The average large STM publisher receives several thousand USD (either in subscriptions or in author processing charges (APC)) to process an article. This huge and unjustified sum contains not only obscene profits (30-40 %) but also gross inefficiencies and often destruction of scientific content. The point is that publishers decide what THEY want to do irrespective of what authors or sighted human readers want (let alone unsighted readers or machines).
I am highly critical of publishers’ typesetting. Almost everything I say is conjecture as typesetting occurs in the publisher’s backroom process, possibly including outsourcing. I can only guess what happens. I’ve tried to estimate the per-page cost and it’s about 8-15 USD. So the cost per paper in typesetting alone is well over 100 USD. And the result is often awful.
The purpose of typesetting is to further the publisher’s business. I spoke to one publisher and asked them “Why don’t you use standard fonts such as Helvetica (Arial) and Unicode)” Their answer (unattributed) was:
“Helvetica is boring”.
I think this sums up the whole problem. A major purpose of STM typesetting is for one publisher to compete against the others. For me, scientific typography was solved (brilliantly) by Don Knuth with TeX and Metafont about 40 years ago. Huge numbers of scientists (especially physicists) and mathematicians communicate in (La)TeX without going near a typesetter. When graduate students write their theses they use LaTeX.
Or Word. I’ve read many student theses in Word and it’s perfectly satisfactory. Why shouldn’t we use LaTeX and Word for scientific communication?
Well, of course we do. That’s what ArXiV takes. If scientists ran publishing it would cost a fraction of the cost and increase scientific communication. That’s what Tim Gowers and colleagues plan to do – dump the publishers completely. I completely support this of course.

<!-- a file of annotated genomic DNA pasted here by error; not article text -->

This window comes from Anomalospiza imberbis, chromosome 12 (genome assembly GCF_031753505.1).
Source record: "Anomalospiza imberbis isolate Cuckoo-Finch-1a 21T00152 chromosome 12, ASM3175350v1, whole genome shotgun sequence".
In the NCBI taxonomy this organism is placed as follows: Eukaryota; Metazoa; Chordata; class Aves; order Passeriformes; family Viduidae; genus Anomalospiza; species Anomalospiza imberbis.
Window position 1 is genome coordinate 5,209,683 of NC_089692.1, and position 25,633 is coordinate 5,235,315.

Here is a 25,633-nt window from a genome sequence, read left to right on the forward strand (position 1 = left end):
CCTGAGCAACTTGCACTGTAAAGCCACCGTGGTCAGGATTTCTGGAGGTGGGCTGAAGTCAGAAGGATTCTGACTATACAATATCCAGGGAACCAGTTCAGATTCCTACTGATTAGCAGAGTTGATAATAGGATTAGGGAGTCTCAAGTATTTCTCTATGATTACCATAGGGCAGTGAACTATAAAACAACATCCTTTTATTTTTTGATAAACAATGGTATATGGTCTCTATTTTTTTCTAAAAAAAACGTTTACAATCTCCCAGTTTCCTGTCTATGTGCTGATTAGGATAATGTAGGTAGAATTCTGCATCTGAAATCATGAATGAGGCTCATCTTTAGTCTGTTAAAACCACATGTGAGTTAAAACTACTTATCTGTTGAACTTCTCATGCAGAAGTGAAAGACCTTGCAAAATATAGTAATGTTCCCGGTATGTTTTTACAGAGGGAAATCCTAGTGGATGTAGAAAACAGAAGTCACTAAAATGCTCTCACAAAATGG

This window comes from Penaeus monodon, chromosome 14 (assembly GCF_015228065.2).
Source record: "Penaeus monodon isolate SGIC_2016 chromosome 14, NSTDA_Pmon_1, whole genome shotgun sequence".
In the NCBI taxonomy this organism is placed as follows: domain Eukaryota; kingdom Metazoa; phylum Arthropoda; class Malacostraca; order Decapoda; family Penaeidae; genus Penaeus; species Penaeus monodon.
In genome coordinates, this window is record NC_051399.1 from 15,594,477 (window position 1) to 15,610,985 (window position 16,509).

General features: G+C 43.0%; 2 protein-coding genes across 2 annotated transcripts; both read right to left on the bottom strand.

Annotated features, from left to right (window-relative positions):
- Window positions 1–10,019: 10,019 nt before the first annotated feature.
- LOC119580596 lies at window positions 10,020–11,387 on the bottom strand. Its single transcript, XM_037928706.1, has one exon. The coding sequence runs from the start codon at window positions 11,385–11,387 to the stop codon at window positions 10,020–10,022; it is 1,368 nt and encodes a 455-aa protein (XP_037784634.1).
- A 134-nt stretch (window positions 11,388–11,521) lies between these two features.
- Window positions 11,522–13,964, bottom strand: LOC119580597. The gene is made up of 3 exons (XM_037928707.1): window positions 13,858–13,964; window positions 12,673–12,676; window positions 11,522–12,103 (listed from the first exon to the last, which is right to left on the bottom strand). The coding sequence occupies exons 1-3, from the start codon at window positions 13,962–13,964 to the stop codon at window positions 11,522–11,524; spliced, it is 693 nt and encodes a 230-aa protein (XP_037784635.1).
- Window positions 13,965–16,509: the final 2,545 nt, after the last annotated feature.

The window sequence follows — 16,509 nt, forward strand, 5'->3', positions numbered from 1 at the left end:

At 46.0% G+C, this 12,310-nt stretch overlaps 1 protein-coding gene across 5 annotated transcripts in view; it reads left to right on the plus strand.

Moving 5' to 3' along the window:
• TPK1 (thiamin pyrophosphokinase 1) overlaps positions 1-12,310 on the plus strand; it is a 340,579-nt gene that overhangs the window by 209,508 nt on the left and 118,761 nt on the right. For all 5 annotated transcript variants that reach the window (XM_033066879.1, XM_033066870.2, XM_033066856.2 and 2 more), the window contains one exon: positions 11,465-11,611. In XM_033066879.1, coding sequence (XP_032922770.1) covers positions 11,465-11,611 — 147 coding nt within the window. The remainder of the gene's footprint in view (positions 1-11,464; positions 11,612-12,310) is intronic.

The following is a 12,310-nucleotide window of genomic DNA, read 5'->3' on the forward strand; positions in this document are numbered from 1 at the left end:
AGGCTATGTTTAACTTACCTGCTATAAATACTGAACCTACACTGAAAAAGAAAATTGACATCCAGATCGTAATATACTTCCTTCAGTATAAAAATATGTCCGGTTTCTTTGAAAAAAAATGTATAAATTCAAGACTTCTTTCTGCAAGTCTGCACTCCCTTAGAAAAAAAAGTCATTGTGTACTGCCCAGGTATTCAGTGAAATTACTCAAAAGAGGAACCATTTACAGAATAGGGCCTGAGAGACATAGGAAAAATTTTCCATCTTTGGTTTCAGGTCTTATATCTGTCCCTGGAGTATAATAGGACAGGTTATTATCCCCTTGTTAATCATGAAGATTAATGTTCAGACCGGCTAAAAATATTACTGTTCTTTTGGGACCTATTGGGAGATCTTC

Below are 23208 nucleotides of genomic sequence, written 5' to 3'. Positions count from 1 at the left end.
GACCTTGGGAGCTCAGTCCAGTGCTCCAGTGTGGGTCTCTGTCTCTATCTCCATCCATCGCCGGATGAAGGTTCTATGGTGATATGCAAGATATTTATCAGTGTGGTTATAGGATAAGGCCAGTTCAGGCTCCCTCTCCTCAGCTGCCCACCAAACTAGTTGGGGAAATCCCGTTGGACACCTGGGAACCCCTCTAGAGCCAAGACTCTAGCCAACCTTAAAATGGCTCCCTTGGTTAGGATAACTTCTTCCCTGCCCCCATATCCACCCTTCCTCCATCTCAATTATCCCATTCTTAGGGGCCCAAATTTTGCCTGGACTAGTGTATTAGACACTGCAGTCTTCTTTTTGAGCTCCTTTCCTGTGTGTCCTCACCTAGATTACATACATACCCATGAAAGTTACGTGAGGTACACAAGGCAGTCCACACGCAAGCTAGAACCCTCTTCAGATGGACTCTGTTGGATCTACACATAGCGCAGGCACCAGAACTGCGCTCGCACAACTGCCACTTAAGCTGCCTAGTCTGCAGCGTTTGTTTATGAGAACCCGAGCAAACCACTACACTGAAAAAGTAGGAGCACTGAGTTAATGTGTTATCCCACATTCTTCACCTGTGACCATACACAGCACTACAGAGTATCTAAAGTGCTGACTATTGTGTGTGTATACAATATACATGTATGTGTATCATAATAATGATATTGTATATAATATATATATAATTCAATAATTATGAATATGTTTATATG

The publishers have grown an artificial market in creating “final PDFs”. They are often double-column. Why!? Because they can be printed. We are in the C21 and publishers are creating print. D-C PDF is awful on my laptop. Wrong aspect ratio and I have to scroll back for every page. It’s destroying innovation and we are paying hundreds of millions.
And of course every publisher has to be different. It would make sense for authors to use a standard way of submitting bibliography. There is, of course. It’s http://en.wikipedia.org/wiki/BibTeX. Free as in beer and free as in speech. Been going for nearly 40 years .
But its main problem is that it makes publishing too democratic and easy. Publishers would have nothing create gatekeeper rituals with. So instead they ask authors to destroy their bibliographic information by perpetuating arcane ways of “formatting references”. Here’s an example from Dino Mike’s paper (https://peerj.com/articles/36.pdf ) in PeerJ – and remember PeerJ is only a month or two old. But they still use the same 100-year approach to typesetting. Here’s a “citation” from Mike’s bibliography to a PLoS paper:
This is an example of the publisher-imposed wastage of human effort. What is the 5(10)? I actually have no idea (I can guess). It’s not needed – the DOI is a complete reference. It’s a redundant and error-prone librarian approach. But Mike had to type these meaningless numbers into the paper. And, not surprisingly, he got it wrong (or at least something is wrong). Because the target paper says: